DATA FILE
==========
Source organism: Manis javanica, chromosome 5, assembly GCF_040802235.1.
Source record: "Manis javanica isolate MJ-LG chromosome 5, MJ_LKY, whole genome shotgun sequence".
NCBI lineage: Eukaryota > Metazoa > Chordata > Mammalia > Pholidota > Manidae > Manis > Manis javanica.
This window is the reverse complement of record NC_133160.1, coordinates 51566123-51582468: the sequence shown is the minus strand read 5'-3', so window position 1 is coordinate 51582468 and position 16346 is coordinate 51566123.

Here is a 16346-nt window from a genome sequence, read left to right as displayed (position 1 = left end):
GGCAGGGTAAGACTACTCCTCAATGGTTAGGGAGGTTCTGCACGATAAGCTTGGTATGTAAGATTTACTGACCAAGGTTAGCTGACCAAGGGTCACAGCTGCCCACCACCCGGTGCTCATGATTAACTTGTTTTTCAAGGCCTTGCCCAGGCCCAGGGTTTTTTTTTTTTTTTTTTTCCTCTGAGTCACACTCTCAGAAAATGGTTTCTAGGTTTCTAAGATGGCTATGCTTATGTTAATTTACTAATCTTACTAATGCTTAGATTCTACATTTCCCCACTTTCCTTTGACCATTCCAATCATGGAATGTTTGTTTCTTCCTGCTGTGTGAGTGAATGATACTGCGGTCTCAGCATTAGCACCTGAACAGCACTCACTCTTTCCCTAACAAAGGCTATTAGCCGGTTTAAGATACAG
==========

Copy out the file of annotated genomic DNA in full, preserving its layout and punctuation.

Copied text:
Source organism: Manis javanica, chromosome 5, assembly GCF_040802235.1.
Source record: "Manis javanica isolate MJ-LG chromosome 5, MJ_LKY, whole genome shotgun sequence".
NCBI lineage: Eukaryota > Metazoa > Chordata > Mammalia > Pholidota > Manidae > Manis > Manis javanica.
This window is the reverse complement of record NC_133160.1, coordinates 51566123-51582468: the sequence shown is the minus strand read 5'-3', so window position 1 is coordinate 51582468 and position 16346 is coordinate 51566123.

Here is a 16346-nt window from a genome sequence, read left to right as displayed (position 1 = left end):
GGCAGGGTAAGACTACTCCTCAATGGTTAGGGAGGTTCTGCACGATAAGCTTGGTATGTAAGATTTACTGACCAAGGTTAGCTGACCAAGGGTCACAGCTGCCCACCACCCGGTGCTCATGATTAACTTGTTTTTCAAGGCCTTGCCCAGGCCCAGGGTTTTTTTTTTTTTTTTTTTCCTCTGAGTCACACTCTCAGAAAATGGTTTCTAGGTTTCTAAGATGGCTATGCTTATGTTAATTTACTAATCTTACTAATGCTTAGATTCTACATTTCCCCACTTTCCTTTGACCATTCCAATCATGGAATGTTTGTTTCTTCCTGCTGTGTGAGTGAATGATACTGCGGTCTCAGCATTAGCACCTGAACAGCACTCACTCTTTCCCTAACAAAGGCTATTAGCCGGTTTAAGATACAG